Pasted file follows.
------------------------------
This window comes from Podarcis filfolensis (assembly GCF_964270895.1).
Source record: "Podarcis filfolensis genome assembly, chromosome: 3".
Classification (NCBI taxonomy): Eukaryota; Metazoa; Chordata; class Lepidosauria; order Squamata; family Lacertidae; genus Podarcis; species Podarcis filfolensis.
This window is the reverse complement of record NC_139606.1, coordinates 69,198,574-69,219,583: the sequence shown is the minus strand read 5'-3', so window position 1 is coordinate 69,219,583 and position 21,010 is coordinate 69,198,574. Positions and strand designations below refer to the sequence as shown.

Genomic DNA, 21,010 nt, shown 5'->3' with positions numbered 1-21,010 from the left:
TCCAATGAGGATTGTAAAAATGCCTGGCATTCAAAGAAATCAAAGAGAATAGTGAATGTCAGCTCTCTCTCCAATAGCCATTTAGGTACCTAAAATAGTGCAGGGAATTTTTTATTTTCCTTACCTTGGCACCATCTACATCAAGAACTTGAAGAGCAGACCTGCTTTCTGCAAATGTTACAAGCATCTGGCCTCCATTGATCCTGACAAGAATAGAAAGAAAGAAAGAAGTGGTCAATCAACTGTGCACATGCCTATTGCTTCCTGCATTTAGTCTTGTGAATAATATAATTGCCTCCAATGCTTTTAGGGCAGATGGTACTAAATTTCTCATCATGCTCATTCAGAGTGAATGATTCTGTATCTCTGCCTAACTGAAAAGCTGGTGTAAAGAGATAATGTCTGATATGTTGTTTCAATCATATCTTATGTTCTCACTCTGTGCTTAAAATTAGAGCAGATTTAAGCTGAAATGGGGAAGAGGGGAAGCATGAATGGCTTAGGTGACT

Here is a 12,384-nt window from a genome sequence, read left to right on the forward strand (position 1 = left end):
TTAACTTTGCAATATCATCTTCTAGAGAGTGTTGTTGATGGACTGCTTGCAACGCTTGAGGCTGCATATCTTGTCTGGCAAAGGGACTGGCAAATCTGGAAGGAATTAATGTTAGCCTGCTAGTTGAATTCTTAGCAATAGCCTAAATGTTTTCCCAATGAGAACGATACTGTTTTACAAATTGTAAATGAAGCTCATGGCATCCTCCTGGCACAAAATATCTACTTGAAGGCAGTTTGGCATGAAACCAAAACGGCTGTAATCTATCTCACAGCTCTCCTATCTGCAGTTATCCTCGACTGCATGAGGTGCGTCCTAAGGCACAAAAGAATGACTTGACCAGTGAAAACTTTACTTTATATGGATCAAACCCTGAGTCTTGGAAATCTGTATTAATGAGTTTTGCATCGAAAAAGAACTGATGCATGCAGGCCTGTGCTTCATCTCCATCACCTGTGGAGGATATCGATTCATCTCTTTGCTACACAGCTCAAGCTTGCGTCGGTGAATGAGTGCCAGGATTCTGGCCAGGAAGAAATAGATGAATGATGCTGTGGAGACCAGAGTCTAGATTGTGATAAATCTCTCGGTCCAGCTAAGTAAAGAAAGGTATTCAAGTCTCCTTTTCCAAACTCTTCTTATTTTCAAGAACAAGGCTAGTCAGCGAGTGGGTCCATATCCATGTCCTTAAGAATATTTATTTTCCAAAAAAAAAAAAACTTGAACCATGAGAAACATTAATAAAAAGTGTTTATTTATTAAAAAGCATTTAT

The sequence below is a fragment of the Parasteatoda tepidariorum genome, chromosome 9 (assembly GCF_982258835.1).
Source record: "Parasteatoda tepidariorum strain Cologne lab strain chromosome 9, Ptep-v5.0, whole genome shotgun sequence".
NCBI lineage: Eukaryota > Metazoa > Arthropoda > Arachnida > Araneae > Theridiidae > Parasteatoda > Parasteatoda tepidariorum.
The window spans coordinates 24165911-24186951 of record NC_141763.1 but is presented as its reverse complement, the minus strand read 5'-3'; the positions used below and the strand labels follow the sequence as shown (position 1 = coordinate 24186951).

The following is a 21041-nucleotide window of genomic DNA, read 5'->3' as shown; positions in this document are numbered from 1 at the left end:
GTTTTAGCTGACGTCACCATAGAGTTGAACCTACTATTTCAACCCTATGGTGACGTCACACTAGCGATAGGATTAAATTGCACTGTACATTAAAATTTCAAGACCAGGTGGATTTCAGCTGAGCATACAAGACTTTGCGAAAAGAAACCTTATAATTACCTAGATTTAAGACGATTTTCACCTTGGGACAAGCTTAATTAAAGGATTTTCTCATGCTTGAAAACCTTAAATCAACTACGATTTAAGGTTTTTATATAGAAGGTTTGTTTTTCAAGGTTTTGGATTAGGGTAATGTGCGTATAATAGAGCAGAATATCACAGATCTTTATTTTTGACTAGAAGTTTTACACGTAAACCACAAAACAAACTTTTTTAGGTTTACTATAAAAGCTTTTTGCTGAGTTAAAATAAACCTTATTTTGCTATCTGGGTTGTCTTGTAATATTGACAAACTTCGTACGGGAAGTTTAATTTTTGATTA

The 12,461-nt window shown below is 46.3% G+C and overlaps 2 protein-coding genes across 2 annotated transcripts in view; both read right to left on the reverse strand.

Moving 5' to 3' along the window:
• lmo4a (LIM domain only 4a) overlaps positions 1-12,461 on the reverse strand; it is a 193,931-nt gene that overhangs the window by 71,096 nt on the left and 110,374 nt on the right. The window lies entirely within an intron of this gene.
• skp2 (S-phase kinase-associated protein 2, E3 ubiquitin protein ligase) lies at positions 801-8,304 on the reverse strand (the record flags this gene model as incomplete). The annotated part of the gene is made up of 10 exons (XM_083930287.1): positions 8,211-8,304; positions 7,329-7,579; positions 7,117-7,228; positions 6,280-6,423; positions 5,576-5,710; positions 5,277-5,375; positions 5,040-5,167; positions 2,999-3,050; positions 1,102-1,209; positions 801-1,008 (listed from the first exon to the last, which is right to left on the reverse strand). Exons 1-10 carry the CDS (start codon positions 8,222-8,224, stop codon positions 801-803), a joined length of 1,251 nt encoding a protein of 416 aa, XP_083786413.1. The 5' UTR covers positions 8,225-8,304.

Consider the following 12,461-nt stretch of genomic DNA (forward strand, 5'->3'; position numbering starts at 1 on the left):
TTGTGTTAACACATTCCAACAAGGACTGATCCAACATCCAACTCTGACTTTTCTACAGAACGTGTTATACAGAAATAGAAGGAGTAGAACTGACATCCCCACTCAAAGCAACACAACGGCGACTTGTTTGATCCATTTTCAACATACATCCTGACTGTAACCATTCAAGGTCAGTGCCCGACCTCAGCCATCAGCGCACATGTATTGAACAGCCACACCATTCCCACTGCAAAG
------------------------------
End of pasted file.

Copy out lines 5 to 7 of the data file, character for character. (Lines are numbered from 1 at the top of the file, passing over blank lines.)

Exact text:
Genomic DNA, 21,010 nt, shown 5'->3' with positions numbered 1-21,010 from the left:
TCCAATGAGGATTGTAAAAATGCCTGGCATTCAAAGAAATCAAAGAGAATAGTGAATGTCAGCTCTCTCTCCAATAGCCATTTAGGTACCTAAAATAGTGCAGGGAATTTTTTATTTTCCTTACCTTGGCACCATCTACATCAAGAACTTGAAGAGCAGACCTGCTTTCTGCAAATGTTACAAGCATCTGGCCTCCATTGATCCTGACAAGAATAGAAAGAAAGAAAGAAGTGGTCAATCAACTGTGCACATGCCTATTGCTTCCTGCATTTAGTCTTGTGAATAATATAATTGCCTCCAATGCTTTTAGGGCAGATGGTACTAAATTTCTCATCATGCTCATTCAGAGTGAATGATTCTGTATCTCTGCCTAACTGAAAAGCTGGTGTAAAGAGATAATGTCTGATATGTTGTTTCAATCATATCTTATGTTCTCACTCTGTGCTTAAAATTAGAGCAGATTTAAGCTGAAATGGGGAAGAGGGGAAGCATGAATGGCTTAGGTGACT

Here is a 12,384-nt window from a genome sequence, read left to right on the forward strand (position 1 = left end):